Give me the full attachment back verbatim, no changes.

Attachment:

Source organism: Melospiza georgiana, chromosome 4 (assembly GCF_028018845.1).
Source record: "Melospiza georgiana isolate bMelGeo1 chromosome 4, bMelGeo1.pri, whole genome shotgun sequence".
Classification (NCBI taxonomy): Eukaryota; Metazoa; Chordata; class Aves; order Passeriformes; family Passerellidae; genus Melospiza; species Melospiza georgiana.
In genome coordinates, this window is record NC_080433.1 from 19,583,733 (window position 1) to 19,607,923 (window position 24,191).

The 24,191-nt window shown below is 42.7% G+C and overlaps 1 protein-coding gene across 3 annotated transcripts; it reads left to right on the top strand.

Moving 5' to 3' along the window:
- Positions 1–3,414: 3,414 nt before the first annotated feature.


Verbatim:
Source organism: Melospiza georgiana, chromosome 4 (assembly GCF_028018845.1).
Source record: "Melospiza georgiana isolate bMelGeo1 chromosome 4, bMelGeo1.pri, whole genome shotgun sequence".
Classification (NCBI taxonomy): Eukaryota; Metazoa; Chordata; class Aves; order Passeriformes; family Passerellidae; genus Melospiza; species Melospiza georgiana.
In genome coordinates, this window is record NC_080433.1 from 19,583,733 (window position 1) to 19,607,923 (window position 24,191).

The 24,191-nt window shown below is 42.7% G+C and overlaps 1 protein-coding gene across 3 annotated transcripts; it reads left to right on the top strand.

Moving 5' to 3' along the window:
- Positions 1–3,414: 3,414 nt before the first annotated feature.